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Vodafone Sings Its Own Praises

Vodafone Group plc (NYSE: VOD) claims it has the largest number of paying music subscribers in Europe with a customer base of just 450,000. (See Vodafone Boasts Music Uptake.)

The key words that qualify the operator's position are "paying" and "subscription," as opposed to free or per-track download services. By comparison, Spotify has 250,000 subscribers in Europe for the premium, fee-paying version of its music service. (See 3 UK Teams With Spotify and Spotify Launches App for iPhone, Android.)

Considering that Vodafone has 100 million customers across the eight countries where it offers the music services, less than half a million is, well, not a lot.

But a spokeswoman for the operator explains that the rate of growth is important, since it started the services only last year. In December 2009 alone, Vodafone signed up more than 100,000 music subscribers.

And there's room for further growth: Of Vodafone's 100 million customers in the countries where the music services are available -- Germany, Greece, Ireland, Italy, Netherlands, Portugal, Spain, and the U.K. -- 10 percent are regular data subscribers and 30 percent are data subscribers on a non-regular basis, according to the spokeswoman.

It's all in the bundle
In March 2009, Vodafone signed deals with Universal Music Group , Sony Music, and EMI Group plc (NYSE: EMI) to offer their music DRM-free (that is, without digital rights management) to both mobile phones and PCs.

Then in September 2009, Vodafone added Warner Music Inc. to its catalogue. The operator now has a music library of 2 million tracks and says that will grow to 6 million in 2010.

Vodafone attributes the subscriber growth to the service bundles it offers. Subscribers can get 10 MP3 tracks per month, which they then keep forever on their devices, for around €5 (US$7) per month.

Alternatively, subscribers can opt for the carrier's all-you-can-eat service, which gives unlimited access to the music catalogue as a streaming service, similar to Spotify, so the tracks are not downloaded and retained by the customer. This also retails at about €5 per month, or, when bundled with a broader data services package, can be accessed for as little as €3 ($4) per month.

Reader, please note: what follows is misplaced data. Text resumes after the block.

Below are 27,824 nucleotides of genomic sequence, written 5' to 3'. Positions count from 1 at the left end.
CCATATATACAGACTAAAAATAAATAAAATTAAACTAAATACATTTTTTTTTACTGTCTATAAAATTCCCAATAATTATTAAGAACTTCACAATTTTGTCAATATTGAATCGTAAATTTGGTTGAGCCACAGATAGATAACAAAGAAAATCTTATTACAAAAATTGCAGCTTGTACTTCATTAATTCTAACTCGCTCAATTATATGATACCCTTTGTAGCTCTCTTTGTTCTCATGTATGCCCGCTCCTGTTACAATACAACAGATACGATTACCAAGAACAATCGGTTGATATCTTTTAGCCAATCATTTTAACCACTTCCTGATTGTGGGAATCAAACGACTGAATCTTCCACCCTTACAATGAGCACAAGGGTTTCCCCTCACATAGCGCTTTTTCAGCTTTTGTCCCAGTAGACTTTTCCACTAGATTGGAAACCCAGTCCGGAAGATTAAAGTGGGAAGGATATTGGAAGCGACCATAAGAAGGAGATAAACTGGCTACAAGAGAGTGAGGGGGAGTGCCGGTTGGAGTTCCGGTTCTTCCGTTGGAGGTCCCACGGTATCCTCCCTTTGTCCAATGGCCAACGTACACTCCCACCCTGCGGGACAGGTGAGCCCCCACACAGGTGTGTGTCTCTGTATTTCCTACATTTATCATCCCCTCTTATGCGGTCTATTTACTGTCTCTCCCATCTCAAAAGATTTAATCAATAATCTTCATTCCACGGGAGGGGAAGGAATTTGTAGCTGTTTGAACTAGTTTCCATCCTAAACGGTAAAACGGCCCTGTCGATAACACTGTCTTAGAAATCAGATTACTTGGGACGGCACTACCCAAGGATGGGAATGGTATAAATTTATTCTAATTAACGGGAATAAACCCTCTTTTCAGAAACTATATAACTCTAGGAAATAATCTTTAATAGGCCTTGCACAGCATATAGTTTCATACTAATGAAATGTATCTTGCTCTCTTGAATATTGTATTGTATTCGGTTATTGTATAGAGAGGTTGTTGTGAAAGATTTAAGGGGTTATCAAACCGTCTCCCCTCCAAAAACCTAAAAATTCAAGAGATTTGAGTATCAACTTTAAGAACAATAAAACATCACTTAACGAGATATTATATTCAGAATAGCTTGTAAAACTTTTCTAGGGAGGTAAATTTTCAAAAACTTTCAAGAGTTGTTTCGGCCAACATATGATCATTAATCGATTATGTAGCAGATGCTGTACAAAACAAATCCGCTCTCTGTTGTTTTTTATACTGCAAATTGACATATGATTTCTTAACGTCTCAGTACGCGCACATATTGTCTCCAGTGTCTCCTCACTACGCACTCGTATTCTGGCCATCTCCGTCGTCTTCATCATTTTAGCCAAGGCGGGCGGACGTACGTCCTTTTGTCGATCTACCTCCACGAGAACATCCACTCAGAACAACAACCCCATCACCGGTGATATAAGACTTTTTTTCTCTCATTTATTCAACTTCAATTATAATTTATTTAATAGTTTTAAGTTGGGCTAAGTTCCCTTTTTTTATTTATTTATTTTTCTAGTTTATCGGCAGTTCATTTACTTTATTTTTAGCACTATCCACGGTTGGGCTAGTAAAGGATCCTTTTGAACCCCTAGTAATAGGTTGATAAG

Vodafone's early efforts at forging a music subscription service may be paying off, according to one analyst. (See Vodafone Grooves to MusicStation.)

"Vodafone has been one of the most aggressive [of all the operators] in bolstering music services on mobile phones," says Paolo Pescatore, director of operator strategy, applications, and content at CCS Insight . "It's very challenging for mobile operators to capture a sizable chunk of the music market, especially when people show that they have a lack of loyalty to their music service."

He adds: "The challenge for any operator is that their share of the revenue is about near to nothing on per-track downloads. This is why they've pushed subscription services -- the margin is higher."

Boosting data revenues
Music subscriptions are important to mobile operators because they contribute data service revenues. Vodafone has healthy data revenue growth, but data services still only generate a small proportion of its overall revenue.

In Vodafone's most recently reported quarter, ended September 2009, data revenues totaled £992 million ($1.6 billion), an increase of 27 percent compared with the year-ago quarter. But those data revenues accounted for just 9 percent of the operator's total quarterly revenues of £11 billion ($17 billion), which shows just how much room Vodafone has to expand these services.

— Michelle Donegan, European Editor, Unstrung

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